British Prime Minister Boris Johnson will announce new restrictions on social interaction Tuesday as the government tries to slow the spread of COVID-19 before it spirals out of control.
Cabinet Office Minister Michael Gove told Sky News that pubs and restaurants across England will be ordered to close at 10 p.m. and people who can work from home will be encouraged to do so, reversing a government drive to get people back to the office.
Gove said reducing “social mixing” was key to slowing the spread of the virus. he said it was impossible to say how long the restrictions would be in place.
“What we hope is we can take appropriate steps now, which mean that if we succeed in beating back the virus, then we will in the future be able to progressively relax them,” Gove told the BBC. “But what I can’t do is predict with absolute certainty.”
The prime minister will release further details of the government’s plan when he speaks to the House of Commons at 1around 12:30 p.m. (11:30 GMT) after meeting the Cabinet and the government's COBRA emergency committee. He will later deliver a televised address to the nation.
The new restrictions come a day after the government’s top scientific and medical advisers said COVID-19 infections were doubling every seven days and could rise to 49,000 a day by mid-October if nothing is done to stem the tide. On Monday there were 4,300 new infections, the highest level since May.
The U.K. has gradually been increasing restrictions as cases rise, with people barred from meeting in large groups. But the measures are far less stringent than a nationwide lockdown imposed in March that saw restrictions on movement and most businesses closed. It was eased starting in June as cases began to fall, but that trend has now been reversed.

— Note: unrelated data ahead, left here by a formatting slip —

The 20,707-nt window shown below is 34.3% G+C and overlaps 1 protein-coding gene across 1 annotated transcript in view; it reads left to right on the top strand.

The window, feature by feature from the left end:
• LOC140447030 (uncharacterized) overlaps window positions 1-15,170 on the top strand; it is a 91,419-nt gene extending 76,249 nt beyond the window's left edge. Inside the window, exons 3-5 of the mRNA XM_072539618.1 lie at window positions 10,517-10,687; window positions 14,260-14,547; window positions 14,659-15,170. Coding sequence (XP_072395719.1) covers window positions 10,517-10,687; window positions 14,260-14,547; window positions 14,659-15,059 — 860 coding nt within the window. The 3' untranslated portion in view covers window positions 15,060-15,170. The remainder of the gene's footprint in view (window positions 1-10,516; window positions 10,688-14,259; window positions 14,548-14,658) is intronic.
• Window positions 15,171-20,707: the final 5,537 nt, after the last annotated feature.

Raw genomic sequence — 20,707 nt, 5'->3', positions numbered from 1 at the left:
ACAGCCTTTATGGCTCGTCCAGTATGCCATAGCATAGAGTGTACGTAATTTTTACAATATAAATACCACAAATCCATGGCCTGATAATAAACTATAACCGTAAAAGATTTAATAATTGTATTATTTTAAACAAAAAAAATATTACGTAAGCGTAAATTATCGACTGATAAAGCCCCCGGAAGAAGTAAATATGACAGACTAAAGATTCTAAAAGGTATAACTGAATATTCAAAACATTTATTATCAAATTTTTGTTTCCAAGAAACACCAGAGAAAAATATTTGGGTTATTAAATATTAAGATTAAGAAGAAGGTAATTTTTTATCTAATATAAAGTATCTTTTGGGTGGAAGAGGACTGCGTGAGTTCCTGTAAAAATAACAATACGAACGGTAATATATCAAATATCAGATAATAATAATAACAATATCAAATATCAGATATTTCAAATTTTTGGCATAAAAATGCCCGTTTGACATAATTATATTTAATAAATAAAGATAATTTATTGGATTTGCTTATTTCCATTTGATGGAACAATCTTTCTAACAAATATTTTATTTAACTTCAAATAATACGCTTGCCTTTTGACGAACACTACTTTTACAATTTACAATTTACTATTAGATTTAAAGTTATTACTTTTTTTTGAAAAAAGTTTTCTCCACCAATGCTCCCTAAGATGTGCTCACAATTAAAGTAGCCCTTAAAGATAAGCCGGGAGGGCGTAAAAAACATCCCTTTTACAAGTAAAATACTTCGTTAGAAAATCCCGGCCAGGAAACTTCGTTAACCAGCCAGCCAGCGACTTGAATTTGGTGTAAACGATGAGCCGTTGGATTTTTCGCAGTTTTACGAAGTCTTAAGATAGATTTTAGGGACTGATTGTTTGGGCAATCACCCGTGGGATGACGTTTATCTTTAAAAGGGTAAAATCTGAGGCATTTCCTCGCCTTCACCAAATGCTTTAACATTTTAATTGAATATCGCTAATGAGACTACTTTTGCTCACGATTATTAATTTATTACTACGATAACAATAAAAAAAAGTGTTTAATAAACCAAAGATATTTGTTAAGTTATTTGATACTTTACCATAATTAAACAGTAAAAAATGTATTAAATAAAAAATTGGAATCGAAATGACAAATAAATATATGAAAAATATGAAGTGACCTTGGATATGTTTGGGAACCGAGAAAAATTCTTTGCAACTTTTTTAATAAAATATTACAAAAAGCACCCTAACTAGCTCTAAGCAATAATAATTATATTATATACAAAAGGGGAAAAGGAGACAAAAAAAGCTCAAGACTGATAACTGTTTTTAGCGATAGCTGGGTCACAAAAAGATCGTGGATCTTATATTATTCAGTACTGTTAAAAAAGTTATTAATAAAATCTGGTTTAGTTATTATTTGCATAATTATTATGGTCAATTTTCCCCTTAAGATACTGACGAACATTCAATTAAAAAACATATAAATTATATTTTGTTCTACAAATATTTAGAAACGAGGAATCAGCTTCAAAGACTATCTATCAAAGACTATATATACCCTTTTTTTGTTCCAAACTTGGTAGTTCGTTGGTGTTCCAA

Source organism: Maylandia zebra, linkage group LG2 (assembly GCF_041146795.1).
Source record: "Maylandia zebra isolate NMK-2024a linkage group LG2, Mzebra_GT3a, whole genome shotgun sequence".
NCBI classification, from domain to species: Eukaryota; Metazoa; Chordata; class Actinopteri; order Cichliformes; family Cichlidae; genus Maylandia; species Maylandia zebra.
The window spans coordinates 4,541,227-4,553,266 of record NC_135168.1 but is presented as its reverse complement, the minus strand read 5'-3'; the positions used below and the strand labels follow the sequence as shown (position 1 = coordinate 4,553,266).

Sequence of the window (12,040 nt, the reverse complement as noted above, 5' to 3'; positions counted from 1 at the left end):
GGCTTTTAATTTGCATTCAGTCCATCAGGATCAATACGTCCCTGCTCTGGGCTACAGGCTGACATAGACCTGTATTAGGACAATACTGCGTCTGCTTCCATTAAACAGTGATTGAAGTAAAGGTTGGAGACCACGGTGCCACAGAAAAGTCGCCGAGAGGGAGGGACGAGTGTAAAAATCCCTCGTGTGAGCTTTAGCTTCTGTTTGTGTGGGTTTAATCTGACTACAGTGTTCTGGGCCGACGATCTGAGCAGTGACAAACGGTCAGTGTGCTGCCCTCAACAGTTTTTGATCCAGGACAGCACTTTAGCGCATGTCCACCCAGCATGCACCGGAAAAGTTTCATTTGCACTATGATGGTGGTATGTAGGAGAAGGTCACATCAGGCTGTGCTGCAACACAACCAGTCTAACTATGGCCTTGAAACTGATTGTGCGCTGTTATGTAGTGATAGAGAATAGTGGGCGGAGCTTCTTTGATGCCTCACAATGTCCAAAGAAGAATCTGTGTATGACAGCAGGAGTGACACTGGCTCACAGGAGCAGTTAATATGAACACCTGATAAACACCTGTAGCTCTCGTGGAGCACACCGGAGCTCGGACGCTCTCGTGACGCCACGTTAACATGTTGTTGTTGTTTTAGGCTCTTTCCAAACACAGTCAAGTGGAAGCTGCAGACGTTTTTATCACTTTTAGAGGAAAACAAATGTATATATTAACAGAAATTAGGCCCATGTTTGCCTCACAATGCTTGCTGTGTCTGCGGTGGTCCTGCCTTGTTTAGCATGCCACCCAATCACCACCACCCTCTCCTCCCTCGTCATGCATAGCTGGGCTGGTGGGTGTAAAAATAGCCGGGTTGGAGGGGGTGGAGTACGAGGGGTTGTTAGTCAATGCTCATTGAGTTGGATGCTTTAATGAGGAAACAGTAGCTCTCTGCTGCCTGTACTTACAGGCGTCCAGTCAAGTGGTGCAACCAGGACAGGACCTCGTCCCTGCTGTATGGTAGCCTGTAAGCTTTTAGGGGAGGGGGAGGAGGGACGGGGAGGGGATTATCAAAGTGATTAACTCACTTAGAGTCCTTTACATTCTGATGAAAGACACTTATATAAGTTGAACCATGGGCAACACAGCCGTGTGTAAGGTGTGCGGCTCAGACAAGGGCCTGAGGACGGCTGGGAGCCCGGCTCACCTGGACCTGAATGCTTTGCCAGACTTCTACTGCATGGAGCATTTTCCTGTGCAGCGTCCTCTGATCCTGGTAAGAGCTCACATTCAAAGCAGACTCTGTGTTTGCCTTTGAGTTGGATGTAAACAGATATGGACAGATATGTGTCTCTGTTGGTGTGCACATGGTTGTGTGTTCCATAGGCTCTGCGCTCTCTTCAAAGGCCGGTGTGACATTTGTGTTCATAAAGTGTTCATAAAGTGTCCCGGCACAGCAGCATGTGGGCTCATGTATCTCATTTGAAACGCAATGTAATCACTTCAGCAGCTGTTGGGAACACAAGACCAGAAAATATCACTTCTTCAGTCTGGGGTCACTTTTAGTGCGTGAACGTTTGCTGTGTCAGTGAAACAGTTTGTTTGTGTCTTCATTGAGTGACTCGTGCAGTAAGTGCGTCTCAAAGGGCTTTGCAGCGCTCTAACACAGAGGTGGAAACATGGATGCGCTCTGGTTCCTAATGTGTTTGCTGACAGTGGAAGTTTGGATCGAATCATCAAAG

On Monday, the chief medical officers of England, Scotland, Wales and Northern Ireland raised the virus alert from three to four, the second-highest level, on the advice of the Joint Biosecurity Center. They said cases of COVID-19 were rising “rapidly and probably exponentially.”
In a live televised briefing, Chief Scientific Officer Patrick Vallance and Chief Medical Officer Chris Whitty said after a slow rise in new infections over the summer, the number of new COVID-19 cases is now doubling every seven days.
In other countries, such an increase has soon led to a rise in deaths, Whitty said.
Whitty stressed that infection rates are rising among all age groups, and infections among the young and healthy will inevitably spread to friends, family and ultimately to the most vulnerable in society.
“This is not someone else’s problem,” he said. “This is all of our problem.’’
To persuade people to stay home if they test positive, the government announced it would pay low-income workers 500 pounds ($639) if they are told to self-isolate for 14 days. It also said those breaking quarantines could face fines up to 10,000 pounds ($12,800).
Britain has Europe’s highest death toll in the pandemic, with over 41,800 deaths, according to a tally by Johns Hopkins University. Experts say all such figures understate the true impact of the pandemic.
While death rates remain relatively low so far, Whitty warned that deaths are likely to rise. The U.K. reported a seven-day average of 21 deaths a day last week, compared with a peak of 942 deaths on April 10.
The rise in U.K. infection rates comes as lawmakers across the political spectrum have criticized the Conservative government’s testing program. While ministers tout the record numbers of tests being performed, there are widespread reports of people having to travel hundreds of miles for tests or tests being voided because it’s taking labs too long to process them.
An app meant to bolster virus contact tracing efforts is to be released this week after months of delay.
Follow AP’s pandemic coverage at https://apnews.com/VirusOutbreak and https://apnews.com/UnderstandingtheOutbreak
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